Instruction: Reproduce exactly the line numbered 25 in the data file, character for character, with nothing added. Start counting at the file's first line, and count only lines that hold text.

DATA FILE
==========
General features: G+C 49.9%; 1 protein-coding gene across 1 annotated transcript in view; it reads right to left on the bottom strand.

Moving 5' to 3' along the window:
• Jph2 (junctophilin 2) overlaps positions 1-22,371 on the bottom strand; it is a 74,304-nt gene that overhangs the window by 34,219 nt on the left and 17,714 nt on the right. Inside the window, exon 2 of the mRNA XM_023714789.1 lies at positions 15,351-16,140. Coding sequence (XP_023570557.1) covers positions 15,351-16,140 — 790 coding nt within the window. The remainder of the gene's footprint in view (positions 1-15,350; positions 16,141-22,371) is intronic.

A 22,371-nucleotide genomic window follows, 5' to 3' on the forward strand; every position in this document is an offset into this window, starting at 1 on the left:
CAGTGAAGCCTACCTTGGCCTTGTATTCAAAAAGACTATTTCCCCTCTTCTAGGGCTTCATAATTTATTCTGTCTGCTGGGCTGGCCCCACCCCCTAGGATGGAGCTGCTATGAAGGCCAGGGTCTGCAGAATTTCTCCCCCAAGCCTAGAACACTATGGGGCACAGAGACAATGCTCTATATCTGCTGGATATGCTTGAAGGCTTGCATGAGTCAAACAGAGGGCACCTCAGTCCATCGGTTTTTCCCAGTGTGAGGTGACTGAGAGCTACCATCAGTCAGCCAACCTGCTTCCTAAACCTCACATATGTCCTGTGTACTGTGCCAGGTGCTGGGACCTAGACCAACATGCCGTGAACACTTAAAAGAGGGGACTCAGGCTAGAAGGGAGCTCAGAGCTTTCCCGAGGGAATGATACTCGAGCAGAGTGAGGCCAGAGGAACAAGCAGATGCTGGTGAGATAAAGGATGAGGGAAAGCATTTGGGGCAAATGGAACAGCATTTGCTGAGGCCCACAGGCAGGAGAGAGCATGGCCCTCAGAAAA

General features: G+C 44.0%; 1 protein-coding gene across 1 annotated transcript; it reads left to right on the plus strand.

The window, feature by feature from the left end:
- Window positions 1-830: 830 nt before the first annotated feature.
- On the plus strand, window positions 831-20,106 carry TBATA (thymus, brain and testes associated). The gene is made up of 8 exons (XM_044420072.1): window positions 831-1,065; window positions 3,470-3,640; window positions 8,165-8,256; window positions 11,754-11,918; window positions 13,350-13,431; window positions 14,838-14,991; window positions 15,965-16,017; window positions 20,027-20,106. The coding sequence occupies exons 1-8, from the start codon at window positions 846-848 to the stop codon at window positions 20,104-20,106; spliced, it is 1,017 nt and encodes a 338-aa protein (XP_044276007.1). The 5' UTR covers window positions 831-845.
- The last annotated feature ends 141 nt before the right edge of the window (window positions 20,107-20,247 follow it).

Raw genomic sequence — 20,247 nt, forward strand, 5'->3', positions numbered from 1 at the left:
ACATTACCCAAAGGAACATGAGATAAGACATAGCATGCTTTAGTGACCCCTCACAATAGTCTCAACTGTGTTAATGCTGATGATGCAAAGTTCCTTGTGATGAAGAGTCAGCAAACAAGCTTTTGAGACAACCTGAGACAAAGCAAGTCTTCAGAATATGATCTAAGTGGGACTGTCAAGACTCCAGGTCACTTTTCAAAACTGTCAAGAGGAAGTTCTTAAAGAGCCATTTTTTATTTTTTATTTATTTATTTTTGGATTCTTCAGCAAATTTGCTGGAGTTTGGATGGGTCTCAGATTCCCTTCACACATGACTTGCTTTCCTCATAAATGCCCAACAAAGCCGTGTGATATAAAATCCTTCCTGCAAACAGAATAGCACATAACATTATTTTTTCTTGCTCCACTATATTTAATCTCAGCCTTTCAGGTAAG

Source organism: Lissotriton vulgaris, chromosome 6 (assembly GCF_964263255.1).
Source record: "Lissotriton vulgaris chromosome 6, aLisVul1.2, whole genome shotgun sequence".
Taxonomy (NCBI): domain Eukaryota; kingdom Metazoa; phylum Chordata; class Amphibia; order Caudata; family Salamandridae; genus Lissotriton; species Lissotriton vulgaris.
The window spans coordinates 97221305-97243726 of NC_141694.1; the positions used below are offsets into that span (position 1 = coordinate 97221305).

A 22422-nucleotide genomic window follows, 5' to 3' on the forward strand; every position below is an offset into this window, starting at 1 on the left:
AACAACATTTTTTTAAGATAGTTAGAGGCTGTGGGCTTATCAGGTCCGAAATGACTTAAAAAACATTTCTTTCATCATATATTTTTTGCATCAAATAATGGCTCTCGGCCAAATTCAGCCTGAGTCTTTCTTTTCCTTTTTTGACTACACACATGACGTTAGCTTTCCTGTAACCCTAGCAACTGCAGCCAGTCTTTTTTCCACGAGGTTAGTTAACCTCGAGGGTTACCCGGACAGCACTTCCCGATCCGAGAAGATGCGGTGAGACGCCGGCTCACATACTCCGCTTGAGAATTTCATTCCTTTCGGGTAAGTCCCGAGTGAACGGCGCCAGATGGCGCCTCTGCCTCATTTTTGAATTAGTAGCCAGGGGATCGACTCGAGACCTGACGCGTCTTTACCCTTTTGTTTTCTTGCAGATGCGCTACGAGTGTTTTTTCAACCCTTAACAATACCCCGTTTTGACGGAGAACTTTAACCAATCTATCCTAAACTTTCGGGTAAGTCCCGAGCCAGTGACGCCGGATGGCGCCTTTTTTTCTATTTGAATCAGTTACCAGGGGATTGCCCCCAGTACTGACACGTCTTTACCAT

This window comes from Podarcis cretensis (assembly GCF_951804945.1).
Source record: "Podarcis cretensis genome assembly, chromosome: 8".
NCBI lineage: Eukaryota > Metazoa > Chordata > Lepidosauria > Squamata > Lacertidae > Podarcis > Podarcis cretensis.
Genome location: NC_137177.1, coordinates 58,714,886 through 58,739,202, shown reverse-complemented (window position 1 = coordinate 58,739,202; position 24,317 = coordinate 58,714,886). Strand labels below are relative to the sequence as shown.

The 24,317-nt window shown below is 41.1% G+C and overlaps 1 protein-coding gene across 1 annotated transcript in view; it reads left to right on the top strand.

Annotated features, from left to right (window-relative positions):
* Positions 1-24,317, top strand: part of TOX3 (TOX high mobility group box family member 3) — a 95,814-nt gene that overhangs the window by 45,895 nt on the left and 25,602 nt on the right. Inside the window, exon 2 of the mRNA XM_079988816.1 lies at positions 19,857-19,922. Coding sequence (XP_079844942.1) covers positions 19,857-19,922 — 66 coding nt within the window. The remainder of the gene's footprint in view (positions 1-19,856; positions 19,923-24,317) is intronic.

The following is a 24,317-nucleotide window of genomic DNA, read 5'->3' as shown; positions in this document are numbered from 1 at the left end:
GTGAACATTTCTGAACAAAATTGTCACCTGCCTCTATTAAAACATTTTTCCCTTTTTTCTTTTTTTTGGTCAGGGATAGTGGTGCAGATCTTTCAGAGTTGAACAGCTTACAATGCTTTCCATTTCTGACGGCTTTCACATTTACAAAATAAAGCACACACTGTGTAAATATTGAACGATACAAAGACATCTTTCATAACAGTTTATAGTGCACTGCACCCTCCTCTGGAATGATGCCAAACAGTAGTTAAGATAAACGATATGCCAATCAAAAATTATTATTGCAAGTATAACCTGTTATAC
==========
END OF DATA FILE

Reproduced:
* Positions 1-24,317, top strand: part of TOX3 (TOX high mobility group box family member 3) — a 95,814-nt gene that overhangs the window by 45,895 nt on the left and 25,602 nt on the right. Inside the window, exon 2 of the mRNA XM_079988816.1 lies at positions 19,857-19,922. Coding sequence (XP_079844942.1) covers positions 19,857-19,922 — 66 coding nt within the window. The remainder of the gene's footprint in view (positions 1-19,856; positions 19,923-24,317) is intronic.